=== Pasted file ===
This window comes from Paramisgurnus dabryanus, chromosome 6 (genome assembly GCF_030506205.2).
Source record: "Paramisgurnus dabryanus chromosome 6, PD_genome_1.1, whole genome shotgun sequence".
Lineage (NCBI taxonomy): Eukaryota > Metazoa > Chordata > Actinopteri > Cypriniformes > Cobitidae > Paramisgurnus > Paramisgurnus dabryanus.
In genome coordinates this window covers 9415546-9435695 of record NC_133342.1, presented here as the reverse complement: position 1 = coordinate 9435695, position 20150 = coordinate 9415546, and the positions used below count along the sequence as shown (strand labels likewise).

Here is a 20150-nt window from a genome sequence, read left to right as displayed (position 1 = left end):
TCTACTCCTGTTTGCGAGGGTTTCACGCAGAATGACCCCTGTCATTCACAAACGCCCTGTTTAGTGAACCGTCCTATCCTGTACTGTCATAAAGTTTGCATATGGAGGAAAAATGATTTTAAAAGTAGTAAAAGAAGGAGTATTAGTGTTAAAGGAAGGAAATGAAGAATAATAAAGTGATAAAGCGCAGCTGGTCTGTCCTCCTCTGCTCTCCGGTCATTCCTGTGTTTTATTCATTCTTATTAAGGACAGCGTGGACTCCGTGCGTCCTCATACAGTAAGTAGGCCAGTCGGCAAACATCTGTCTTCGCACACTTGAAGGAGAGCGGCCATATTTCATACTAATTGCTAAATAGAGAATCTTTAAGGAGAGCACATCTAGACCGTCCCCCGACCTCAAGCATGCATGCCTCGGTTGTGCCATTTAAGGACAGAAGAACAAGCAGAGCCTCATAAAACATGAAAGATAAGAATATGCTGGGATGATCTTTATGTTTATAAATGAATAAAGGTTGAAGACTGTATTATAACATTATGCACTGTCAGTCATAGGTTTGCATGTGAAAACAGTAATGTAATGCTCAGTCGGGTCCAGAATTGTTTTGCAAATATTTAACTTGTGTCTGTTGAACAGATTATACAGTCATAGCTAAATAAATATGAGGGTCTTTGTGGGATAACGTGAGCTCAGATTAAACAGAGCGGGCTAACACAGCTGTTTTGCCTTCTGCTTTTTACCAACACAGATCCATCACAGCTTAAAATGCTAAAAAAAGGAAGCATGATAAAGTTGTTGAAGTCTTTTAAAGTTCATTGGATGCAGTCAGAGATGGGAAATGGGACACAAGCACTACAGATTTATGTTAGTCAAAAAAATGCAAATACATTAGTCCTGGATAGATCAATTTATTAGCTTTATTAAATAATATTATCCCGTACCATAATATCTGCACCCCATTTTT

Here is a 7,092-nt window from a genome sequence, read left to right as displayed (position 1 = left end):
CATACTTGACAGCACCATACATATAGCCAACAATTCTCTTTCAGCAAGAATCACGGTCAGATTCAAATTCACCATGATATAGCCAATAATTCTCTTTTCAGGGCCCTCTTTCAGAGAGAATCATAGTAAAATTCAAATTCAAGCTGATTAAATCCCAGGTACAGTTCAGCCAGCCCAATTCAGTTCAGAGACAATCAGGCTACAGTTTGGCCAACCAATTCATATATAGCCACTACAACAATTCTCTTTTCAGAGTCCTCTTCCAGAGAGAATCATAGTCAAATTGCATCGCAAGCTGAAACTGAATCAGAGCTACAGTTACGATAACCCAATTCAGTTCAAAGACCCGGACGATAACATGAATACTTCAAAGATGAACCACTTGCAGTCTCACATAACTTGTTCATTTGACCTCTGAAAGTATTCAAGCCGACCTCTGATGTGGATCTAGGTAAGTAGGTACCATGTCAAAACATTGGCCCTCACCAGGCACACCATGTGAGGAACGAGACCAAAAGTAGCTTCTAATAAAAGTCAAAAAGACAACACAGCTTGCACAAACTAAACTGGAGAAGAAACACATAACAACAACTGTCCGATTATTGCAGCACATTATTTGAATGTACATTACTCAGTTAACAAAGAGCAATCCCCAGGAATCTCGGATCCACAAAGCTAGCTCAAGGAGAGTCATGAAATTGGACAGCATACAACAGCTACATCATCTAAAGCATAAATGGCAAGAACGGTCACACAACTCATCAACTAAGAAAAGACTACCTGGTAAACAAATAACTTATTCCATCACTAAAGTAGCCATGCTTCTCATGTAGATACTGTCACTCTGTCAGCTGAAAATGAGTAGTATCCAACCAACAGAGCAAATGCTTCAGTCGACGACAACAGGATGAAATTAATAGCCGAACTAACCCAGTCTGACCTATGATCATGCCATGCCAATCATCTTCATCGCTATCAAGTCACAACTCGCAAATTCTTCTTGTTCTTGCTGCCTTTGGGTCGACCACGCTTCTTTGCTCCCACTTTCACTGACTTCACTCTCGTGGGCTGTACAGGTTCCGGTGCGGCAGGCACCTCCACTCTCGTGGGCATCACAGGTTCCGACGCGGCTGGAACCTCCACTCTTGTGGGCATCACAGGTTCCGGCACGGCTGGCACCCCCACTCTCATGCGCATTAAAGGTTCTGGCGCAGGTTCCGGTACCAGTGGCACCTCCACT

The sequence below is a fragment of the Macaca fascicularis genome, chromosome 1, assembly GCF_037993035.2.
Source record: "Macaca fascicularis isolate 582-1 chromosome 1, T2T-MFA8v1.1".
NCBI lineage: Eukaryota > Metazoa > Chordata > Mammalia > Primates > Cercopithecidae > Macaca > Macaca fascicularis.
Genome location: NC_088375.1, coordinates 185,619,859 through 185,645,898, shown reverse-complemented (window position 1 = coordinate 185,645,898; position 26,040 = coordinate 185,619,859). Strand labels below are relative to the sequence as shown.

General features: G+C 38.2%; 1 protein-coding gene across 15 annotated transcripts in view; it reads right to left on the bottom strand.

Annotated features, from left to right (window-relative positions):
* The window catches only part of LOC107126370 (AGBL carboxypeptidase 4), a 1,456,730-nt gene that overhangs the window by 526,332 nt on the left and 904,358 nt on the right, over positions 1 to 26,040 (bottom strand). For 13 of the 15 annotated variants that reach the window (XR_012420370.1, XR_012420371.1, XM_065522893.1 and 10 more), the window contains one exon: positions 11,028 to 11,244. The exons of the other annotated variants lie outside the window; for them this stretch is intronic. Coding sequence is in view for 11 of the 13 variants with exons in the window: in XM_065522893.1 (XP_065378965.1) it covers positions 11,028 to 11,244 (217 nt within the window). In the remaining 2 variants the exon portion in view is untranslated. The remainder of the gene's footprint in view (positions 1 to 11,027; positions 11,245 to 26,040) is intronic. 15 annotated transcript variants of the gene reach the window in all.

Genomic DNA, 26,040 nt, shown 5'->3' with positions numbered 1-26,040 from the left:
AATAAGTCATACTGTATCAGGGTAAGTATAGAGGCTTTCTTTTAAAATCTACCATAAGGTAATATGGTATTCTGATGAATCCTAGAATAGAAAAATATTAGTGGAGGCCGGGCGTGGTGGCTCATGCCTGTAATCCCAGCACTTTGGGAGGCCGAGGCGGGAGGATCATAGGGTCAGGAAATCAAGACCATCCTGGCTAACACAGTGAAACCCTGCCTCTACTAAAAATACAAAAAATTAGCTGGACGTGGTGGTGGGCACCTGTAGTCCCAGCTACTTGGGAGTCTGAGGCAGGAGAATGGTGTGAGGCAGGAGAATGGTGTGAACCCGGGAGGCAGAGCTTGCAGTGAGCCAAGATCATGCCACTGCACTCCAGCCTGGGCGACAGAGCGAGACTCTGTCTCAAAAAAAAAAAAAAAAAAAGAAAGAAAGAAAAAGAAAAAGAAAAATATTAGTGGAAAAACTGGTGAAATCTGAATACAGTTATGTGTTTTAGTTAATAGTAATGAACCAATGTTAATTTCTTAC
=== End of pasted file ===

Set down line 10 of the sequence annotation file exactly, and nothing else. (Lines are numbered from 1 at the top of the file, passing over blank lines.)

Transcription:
Source record: "Macaca fascicularis isolate 582-1 chromosome 1, T2T-MFA8v1.1".